Group proclaims victory over Dakota Access Pipeline decision

- Protestors in North Dakota and in Dallas are claiming victory after an order to halt work on the Dakota Access Pipeline.

The nearly four-billion-dollar project is the work of Dallas-based Energy Transfer Partners. The U.S. Corp of Engineers put the brakes on a key section of the pipeline that some say threatens the water supply of the Standing Rock Sioux reservation.

The group that’s kept up the Dallas presence in the matter made it clear they are pleased with the decision and point out why they believe it’s not simply a matter affecting Native Americans.

The Society of Native Nations gathered on Monday outside the Dallas Federal Building. Some members carried signs like they had during their protests. The group said it’s celebrating the decision to deny a permit for a key section of the Dakota Access Pipeline.

The pipeline is a 1,200-mile long project of Dallas billionaire Kelcy Warren. Its intent is to carry oil to a shipping point in Illinois.

The group staunchly supports protesters in North Dakota who say they’re camped out and protecting their sacred land and the water supply of the reservation and millions of others downstream.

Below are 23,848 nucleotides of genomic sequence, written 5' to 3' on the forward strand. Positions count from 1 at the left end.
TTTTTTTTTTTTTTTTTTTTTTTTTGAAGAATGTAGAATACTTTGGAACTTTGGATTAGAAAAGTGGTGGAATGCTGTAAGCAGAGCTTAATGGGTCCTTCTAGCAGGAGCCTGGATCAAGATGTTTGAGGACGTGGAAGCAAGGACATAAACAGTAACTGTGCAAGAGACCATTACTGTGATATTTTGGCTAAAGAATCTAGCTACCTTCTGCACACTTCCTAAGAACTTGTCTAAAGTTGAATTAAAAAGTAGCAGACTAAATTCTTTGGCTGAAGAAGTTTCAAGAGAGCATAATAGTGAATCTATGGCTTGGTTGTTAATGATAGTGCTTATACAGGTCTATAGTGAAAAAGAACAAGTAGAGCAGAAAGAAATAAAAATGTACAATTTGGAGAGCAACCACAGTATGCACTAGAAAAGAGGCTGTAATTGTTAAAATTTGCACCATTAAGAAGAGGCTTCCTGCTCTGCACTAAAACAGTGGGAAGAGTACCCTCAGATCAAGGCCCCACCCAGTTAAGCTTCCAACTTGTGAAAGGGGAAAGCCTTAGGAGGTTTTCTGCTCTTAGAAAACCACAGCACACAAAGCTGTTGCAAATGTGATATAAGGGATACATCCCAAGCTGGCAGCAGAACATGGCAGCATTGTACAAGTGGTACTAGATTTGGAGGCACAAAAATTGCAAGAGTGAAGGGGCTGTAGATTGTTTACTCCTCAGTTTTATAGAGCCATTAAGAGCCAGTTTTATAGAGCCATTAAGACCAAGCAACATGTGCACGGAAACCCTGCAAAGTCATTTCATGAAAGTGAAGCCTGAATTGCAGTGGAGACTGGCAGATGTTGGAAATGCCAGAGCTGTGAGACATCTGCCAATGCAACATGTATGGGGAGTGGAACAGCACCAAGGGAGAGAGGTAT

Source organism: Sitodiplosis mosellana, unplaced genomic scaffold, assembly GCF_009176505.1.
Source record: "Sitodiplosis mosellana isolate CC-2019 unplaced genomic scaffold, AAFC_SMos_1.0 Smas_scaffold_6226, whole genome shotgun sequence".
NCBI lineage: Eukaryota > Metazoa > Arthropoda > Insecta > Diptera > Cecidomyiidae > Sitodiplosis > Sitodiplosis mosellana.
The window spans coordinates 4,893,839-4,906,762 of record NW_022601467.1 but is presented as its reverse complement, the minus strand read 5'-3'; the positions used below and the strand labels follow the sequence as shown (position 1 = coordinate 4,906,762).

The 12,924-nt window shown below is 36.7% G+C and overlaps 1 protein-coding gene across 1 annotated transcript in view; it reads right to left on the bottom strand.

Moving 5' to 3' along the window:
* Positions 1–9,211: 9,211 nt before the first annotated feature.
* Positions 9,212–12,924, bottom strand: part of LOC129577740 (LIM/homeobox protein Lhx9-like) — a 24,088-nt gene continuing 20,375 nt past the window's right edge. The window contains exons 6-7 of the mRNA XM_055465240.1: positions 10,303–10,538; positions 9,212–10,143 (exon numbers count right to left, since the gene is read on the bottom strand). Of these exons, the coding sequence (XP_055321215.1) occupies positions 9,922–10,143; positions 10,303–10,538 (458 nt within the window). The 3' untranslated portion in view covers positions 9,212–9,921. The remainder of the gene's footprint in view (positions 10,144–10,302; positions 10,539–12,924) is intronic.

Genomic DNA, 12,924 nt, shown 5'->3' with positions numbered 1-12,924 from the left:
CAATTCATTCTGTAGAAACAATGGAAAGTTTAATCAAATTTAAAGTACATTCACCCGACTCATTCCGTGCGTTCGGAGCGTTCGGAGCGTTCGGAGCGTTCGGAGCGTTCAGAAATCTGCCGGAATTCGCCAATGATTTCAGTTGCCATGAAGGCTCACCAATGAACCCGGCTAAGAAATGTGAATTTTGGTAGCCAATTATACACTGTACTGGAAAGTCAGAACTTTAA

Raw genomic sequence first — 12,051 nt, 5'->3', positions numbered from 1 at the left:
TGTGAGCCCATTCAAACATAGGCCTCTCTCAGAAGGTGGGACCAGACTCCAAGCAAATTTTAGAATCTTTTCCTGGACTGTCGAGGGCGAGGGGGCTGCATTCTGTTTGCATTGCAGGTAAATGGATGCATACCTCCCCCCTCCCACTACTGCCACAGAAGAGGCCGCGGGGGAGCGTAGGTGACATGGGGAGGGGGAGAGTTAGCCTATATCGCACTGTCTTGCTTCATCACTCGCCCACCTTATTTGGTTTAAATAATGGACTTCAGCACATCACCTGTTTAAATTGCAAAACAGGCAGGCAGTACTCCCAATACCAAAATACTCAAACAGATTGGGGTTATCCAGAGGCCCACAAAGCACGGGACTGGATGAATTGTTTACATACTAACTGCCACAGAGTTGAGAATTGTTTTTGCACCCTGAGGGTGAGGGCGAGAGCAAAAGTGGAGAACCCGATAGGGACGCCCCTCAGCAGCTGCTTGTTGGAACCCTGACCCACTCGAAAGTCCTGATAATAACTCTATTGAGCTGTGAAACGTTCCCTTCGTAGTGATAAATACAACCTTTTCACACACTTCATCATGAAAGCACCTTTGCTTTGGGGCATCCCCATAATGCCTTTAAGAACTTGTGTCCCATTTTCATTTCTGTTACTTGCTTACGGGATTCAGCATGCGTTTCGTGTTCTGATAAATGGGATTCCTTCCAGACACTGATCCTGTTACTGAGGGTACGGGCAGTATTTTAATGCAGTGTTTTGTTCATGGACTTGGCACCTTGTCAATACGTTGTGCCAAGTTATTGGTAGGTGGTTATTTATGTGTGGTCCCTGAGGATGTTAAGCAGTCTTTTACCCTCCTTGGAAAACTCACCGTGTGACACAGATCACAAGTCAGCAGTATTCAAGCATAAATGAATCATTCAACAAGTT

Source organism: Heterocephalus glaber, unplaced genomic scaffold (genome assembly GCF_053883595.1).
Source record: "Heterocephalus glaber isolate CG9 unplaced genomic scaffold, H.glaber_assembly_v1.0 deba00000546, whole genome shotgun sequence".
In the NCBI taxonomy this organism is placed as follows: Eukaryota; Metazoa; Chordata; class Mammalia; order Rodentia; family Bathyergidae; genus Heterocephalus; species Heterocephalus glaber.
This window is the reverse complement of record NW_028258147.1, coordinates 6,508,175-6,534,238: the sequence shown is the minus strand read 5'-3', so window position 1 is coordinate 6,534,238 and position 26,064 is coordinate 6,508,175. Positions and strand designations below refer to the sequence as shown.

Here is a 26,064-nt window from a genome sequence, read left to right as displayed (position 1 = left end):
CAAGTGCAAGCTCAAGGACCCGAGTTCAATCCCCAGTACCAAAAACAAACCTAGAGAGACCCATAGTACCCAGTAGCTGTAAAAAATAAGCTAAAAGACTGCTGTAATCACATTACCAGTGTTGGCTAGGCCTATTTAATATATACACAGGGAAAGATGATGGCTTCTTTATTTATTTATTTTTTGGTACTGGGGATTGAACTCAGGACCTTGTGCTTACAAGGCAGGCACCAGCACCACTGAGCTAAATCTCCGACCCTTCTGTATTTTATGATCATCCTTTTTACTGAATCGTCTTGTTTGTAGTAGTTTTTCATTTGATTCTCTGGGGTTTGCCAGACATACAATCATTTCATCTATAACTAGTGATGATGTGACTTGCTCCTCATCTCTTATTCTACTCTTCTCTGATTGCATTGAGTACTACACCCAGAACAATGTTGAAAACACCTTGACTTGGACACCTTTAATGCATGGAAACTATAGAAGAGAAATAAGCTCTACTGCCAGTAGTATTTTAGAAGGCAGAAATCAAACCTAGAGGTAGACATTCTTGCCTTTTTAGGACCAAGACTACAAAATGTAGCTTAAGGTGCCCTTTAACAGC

“I firmly believe that is just a spec of what our future holds if we continue to allow these pipelines to cross through our waterways, over them, under them, near them,” said Yolanda Blue Horse with the Society of Native Nations.

"It stops progress as it is right now,” explained the organization’s attorney, Eric Reed. “The company can break the law, but there are consequences to the Corp of Engineers’ order."

The group says the issue is about the right to protect clean water for every American. It also says the protestors in North Dakota have been mistreated by law enforcement, saying they've been subjected to violence and had their first amendment rights violated. 

The group also responded to questions about the possibility of President-Elect Donald Trump’s administration overturning the order. They say they do not have an immediate concern since an extensive environmental study would have to take place before such a process could even begin.

 

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